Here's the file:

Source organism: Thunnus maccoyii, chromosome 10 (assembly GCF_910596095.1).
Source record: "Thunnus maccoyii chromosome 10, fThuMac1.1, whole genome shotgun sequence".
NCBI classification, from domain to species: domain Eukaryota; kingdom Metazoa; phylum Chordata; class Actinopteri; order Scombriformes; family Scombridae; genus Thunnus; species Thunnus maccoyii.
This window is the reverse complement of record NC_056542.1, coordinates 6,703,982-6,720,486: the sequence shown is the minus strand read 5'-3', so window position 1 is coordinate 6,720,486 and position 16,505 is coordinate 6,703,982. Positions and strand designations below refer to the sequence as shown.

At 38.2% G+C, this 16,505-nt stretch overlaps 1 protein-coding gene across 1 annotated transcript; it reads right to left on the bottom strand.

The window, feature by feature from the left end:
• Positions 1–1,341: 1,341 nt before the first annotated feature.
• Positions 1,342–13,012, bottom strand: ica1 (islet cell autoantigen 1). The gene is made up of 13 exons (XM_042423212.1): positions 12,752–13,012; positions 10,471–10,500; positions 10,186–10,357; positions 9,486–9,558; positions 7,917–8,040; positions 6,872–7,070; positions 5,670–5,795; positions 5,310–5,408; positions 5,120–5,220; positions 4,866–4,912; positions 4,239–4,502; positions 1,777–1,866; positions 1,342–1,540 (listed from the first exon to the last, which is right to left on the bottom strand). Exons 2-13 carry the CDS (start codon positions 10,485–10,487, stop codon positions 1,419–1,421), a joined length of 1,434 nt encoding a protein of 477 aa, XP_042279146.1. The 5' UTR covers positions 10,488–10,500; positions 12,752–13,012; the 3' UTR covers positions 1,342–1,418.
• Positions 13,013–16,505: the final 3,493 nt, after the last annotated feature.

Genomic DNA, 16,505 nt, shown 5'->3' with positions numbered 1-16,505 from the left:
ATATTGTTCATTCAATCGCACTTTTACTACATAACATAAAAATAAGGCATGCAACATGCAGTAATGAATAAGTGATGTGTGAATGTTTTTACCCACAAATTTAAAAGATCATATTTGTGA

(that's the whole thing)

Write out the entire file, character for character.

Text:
Source organism: Thunnus maccoyii, chromosome 10 (assembly GCF_910596095.1).
Source record: "Thunnus maccoyii chromosome 10, fThuMac1.1, whole genome shotgun sequence".
NCBI classification, from domain to species: domain Eukaryota; kingdom Metazoa; phylum Chordata; class Actinopteri; order Scombriformes; family Scombridae; genus Thunnus; species Thunnus maccoyii.
This window is the reverse complement of record NC_056542.1, coordinates 6,703,982-6,720,486: the sequence shown is the minus strand read 5'-3', so window position 1 is coordinate 6,720,486 and position 16,505 is coordinate 6,703,982. Positions and strand designations below refer to the sequence as shown.

At 38.2% G+C, this 16,505-nt stretch overlaps 1 protein-coding gene across 1 annotated transcript; it reads right to left on the bottom strand.

The window, feature by feature from the left end:
• Positions 1–1,341: 1,341 nt before the first annotated feature.
• Positions 1,342–13,012, bottom strand: ica1 (islet cell autoantigen 1). The gene is made up of 13 exons (XM_042423212.1): positions 12,752–13,012; positions 10,471–10,500; positions 10,186–10,357; positions 9,486–9,558; positions 7,917–8,040; positions 6,872–7,070; positions 5,670–5,795; positions 5,310–5,408; positions 5,120–5,220; positions 4,866–4,912; positions 4,239–4,502; positions 1,777–1,866; positions 1,342–1,540 (listed from the first exon to the last, which is right to left on the bottom strand). Exons 2-13 carry the CDS (start codon positions 10,485–10,487, stop codon positions 1,419–1,421), a joined length of 1,434 nt encoding a protein of 477 aa, XP_042279146.1. The 5' UTR covers positions 10,488–10,500; positions 12,752–13,012; the 3' UTR covers positions 1,342–1,418.
• Positions 13,013–16,505: the final 3,493 nt, after the last annotated feature.

Genomic DNA, 16,505 nt, shown 5'->3' with positions numbered 1-16,505 from the left:
ATATTGTTCATTCAATCGCACTTTTACTACATAACATAAAAATAAGGCATGCAACATGCAGTAATGAATAAGTGATGTGTGAATGTTTTTACCCACAAATTTAAAAGATCATATTTGTGA